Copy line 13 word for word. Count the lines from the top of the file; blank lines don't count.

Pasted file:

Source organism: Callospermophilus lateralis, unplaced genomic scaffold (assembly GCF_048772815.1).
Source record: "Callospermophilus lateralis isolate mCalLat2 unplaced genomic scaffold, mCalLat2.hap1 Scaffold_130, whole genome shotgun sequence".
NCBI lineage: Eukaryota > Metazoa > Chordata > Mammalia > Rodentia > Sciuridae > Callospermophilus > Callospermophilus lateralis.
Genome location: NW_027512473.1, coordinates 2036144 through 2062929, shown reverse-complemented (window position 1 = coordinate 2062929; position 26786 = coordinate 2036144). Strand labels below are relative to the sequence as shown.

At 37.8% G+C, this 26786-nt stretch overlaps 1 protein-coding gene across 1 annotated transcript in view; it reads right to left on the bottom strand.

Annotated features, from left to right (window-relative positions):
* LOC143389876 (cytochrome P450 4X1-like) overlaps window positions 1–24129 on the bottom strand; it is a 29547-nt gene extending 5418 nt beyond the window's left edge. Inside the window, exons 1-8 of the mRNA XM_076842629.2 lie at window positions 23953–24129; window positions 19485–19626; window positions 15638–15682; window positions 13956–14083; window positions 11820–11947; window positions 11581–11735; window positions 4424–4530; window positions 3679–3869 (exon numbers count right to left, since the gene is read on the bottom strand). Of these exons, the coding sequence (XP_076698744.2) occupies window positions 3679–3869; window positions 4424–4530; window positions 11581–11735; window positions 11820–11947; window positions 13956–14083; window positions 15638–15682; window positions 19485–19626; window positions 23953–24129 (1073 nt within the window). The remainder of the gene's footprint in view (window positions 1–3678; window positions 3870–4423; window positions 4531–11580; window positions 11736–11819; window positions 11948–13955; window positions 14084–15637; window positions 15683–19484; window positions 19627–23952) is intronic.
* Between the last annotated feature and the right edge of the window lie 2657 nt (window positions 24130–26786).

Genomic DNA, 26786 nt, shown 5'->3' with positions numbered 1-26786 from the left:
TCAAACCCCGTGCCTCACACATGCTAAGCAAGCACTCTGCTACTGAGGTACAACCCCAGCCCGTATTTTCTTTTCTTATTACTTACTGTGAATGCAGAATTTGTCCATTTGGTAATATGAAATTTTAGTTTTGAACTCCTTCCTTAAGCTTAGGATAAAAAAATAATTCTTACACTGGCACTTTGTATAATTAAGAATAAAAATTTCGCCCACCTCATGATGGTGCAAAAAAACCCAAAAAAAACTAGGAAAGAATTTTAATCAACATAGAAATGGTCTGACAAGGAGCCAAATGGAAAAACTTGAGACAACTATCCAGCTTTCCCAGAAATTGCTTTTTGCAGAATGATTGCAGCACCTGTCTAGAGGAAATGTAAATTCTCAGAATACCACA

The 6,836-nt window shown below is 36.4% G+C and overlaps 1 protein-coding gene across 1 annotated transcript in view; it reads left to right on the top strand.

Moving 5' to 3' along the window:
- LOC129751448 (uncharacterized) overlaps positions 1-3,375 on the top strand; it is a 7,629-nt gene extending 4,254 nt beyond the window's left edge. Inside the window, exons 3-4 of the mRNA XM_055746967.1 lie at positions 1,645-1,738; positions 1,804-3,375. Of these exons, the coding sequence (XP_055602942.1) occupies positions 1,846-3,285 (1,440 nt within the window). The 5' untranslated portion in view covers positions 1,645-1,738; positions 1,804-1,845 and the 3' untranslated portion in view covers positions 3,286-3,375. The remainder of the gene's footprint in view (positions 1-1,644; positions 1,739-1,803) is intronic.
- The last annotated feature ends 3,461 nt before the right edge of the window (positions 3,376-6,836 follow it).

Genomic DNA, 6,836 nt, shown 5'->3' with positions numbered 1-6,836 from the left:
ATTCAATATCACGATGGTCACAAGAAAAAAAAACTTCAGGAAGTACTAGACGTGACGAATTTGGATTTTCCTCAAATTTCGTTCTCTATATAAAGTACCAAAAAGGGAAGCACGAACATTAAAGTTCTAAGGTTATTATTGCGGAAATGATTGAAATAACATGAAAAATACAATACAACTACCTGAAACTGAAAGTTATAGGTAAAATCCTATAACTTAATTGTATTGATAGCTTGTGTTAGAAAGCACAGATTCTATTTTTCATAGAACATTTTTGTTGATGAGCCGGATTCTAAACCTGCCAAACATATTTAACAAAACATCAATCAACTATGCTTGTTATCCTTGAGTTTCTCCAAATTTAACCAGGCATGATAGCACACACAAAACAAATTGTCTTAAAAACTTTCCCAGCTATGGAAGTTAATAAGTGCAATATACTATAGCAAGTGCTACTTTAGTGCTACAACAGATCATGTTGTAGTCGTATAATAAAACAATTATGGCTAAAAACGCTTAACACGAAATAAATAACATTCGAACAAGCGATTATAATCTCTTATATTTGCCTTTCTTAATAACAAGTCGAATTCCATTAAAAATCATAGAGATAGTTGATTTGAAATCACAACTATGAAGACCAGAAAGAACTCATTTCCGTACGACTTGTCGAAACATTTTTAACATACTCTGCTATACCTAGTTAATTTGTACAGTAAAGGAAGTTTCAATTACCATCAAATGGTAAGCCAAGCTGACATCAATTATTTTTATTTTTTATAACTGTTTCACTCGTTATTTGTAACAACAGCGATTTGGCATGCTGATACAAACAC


- LOC129751448 (uncharacterized) overlaps positions 1-3,375 on the top strand; it is a 7,629-nt gene extending 4,254 nt beyond the window's left edge. Inside the window, exons 3-4 of the mRNA XM_055746967.1 lie at positions 1,645-1,738; positions 1,804-3,375. Of these exons, the coding sequence (XP_055602942.1) occupies positions 1,846-3,285 (1,440 nt within the window). The 5' untranslated portion in view covers positions 1,645-1,738; positions 1,804-1,845 and the 3' untranslated portion in view covers positions 3,286-3,375. The remainder of the gene's footprint in view (positions 1-1,644; positions 1,739-1,803) is intronic.